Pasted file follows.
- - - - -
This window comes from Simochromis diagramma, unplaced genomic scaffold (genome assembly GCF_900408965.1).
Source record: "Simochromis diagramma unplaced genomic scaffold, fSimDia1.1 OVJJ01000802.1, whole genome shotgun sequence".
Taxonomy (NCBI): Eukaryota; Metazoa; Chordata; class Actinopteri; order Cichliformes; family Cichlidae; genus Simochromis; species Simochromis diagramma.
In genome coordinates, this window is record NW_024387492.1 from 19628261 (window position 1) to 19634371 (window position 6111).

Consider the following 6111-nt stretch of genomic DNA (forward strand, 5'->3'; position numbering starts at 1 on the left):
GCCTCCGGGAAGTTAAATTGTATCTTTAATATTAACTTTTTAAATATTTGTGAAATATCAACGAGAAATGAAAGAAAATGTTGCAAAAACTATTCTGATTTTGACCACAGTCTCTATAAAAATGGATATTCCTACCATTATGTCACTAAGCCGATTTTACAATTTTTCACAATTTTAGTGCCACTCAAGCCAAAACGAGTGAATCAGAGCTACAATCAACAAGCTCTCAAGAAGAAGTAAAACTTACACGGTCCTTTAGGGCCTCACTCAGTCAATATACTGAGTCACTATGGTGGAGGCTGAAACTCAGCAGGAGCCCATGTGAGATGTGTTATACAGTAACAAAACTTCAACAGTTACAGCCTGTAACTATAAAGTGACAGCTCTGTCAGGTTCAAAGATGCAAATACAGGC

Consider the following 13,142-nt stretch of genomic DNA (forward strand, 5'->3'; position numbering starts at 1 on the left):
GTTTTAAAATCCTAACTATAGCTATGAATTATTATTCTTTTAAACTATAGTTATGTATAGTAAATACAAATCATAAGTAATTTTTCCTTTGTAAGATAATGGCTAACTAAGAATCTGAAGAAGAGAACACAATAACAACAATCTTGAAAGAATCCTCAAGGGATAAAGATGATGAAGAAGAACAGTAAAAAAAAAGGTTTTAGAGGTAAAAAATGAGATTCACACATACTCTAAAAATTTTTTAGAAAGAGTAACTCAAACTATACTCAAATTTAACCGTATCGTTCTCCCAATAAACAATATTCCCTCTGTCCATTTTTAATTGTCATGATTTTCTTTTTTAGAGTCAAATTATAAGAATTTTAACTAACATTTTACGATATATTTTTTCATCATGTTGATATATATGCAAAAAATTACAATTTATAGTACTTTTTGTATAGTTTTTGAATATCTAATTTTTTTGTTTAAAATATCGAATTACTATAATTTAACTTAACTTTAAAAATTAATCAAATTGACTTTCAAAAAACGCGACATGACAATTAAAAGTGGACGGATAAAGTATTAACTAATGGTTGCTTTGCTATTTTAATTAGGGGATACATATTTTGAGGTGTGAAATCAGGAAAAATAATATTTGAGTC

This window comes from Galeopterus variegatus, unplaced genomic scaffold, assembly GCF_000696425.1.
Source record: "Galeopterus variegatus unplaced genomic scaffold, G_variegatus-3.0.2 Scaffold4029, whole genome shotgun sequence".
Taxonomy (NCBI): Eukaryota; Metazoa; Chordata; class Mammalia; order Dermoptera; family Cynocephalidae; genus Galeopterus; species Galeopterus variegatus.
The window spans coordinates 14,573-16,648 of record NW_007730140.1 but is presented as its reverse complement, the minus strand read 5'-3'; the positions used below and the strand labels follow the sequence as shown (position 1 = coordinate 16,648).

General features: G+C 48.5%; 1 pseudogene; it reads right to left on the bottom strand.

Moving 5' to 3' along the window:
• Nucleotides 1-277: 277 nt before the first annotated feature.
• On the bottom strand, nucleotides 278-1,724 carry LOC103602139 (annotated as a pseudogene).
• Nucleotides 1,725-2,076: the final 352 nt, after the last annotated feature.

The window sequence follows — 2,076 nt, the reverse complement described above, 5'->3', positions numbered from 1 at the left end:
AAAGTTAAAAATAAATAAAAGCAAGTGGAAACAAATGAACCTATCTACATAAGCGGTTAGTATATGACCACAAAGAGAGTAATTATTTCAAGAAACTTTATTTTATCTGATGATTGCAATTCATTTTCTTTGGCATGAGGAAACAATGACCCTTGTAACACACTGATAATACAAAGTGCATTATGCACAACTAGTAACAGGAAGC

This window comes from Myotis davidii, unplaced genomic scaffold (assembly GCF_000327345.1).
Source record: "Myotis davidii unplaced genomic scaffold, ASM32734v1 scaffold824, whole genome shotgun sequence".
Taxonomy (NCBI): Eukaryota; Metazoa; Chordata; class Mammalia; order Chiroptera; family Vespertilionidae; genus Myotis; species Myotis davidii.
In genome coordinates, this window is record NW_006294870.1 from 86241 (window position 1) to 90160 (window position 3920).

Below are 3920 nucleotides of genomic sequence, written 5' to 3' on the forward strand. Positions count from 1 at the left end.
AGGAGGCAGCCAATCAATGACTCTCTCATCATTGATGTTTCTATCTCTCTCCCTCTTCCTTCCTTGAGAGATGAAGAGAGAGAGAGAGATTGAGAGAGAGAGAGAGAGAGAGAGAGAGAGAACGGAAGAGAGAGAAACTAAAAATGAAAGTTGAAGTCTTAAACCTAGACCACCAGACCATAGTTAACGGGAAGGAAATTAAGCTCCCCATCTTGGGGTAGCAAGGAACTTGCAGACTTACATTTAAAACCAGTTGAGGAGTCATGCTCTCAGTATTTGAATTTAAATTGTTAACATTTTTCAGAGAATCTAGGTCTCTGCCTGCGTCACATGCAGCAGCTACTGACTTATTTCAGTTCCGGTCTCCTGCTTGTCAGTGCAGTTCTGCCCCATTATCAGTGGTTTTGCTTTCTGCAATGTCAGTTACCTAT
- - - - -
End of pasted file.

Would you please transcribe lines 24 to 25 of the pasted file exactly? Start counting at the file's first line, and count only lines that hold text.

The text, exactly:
Below are 3920 nucleotides of genomic sequence, written 5' to 3' on the forward strand. Positions count from 1 at the left end.
AGGAGGCAGCCAATCAATGACTCTCTCATCATTGATGTTTCTATCTCTCTCCCTCTTCCTTCCTTGAGAGATGAAGAGAGAGAGAGAGATTGAGAGAGAGAGAGAGAGAGAGAGAGAGAGAACGGAAGAGAGAGAAACTAAAAATGAAAGTTGAAGTCTTAAACCTAGACCACCAGACCATAGTTAACGGGAAGGAAATTAAGCTCCCCATCTTGGGGTAGCAAGGAACTTGCAGACTTACATTTAAAACCAGTTGAGGAGTCATGCTCTCAGTATTTGAATTTAAATTGTTAACATTTTTCAGAGAATCTAGGTCTCTGCCTGCGTCACATGCAGCAGCTACTGACTTATTTCAGTTCCGGTCTCCTGCTTGTCAGTGCAGTTCTGCCCCATTATCAGTGGTTTTGCTTTCTGCAATGTCAGTTACCTAT